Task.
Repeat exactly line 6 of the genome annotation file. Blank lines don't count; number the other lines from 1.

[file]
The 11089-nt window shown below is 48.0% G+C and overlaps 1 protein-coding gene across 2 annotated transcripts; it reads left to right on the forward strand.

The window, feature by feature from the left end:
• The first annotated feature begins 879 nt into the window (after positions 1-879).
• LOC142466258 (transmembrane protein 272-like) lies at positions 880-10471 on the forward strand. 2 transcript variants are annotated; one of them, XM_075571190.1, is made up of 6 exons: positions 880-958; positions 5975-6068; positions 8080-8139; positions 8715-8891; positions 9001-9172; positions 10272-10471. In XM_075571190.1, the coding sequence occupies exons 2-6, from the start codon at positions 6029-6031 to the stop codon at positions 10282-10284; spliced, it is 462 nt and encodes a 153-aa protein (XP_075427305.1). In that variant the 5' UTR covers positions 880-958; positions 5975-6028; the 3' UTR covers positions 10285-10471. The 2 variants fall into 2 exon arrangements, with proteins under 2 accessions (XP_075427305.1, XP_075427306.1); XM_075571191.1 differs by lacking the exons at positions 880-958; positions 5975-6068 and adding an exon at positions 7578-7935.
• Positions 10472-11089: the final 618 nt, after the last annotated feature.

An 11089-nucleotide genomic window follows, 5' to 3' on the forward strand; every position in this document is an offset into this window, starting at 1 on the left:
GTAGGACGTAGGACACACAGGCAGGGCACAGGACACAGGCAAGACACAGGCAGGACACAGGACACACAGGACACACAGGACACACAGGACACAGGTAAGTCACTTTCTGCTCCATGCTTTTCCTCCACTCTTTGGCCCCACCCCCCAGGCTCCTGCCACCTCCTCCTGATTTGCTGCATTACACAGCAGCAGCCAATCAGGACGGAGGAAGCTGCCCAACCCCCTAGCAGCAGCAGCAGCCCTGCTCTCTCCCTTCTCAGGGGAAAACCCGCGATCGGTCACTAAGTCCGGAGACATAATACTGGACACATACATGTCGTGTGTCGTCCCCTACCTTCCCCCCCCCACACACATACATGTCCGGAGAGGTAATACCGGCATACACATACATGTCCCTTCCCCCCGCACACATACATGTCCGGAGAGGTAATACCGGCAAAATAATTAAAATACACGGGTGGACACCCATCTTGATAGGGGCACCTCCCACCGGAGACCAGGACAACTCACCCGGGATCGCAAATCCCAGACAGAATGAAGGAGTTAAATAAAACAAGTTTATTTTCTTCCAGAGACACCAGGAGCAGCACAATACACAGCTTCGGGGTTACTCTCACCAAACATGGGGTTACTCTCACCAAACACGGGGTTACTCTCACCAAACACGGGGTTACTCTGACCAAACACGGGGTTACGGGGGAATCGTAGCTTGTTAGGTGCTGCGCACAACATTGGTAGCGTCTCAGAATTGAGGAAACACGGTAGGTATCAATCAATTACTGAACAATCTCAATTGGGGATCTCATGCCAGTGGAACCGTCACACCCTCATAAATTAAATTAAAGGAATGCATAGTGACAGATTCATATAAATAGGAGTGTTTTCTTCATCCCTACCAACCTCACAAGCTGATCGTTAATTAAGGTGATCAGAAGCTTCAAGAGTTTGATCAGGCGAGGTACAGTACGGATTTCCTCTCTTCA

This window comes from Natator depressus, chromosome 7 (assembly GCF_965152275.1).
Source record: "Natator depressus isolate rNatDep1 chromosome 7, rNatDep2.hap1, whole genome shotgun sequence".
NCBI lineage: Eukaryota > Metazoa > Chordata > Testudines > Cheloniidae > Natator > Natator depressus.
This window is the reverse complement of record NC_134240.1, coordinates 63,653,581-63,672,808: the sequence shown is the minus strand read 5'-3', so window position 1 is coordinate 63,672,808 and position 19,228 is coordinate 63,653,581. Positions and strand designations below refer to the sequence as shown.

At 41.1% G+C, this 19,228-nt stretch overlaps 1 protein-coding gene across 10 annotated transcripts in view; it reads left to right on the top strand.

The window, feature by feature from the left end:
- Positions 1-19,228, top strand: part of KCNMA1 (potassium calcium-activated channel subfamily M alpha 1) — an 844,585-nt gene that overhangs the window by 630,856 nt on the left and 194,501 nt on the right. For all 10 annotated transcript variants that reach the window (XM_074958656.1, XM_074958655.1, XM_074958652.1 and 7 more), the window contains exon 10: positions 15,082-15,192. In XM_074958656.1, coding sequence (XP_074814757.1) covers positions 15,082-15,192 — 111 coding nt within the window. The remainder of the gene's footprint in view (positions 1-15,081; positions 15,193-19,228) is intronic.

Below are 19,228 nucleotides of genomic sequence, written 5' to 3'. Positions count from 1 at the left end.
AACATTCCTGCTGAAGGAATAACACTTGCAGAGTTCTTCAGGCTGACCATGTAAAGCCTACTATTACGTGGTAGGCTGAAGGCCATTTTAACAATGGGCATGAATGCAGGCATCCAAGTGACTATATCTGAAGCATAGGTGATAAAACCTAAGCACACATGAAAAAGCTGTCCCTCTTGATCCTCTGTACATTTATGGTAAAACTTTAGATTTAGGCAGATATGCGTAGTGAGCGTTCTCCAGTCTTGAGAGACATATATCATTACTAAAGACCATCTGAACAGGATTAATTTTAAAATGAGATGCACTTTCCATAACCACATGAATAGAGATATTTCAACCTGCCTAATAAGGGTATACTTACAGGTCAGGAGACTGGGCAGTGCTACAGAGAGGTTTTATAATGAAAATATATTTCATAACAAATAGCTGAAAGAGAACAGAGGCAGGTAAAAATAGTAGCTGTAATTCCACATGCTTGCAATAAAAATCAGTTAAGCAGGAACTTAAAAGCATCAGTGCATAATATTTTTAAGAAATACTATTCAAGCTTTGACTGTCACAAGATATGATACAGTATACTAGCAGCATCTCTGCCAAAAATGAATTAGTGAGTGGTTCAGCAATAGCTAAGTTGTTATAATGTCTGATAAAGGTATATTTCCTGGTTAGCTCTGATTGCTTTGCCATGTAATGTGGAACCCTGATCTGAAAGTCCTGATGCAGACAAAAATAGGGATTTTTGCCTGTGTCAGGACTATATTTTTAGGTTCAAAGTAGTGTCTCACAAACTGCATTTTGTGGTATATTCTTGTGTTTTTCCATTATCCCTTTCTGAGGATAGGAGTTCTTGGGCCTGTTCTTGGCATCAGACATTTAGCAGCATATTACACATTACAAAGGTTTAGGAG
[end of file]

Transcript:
An 11089-nucleotide genomic window follows, 5' to 3' on the forward strand; every position in this document is an offset into this window, starting at 1 on the left: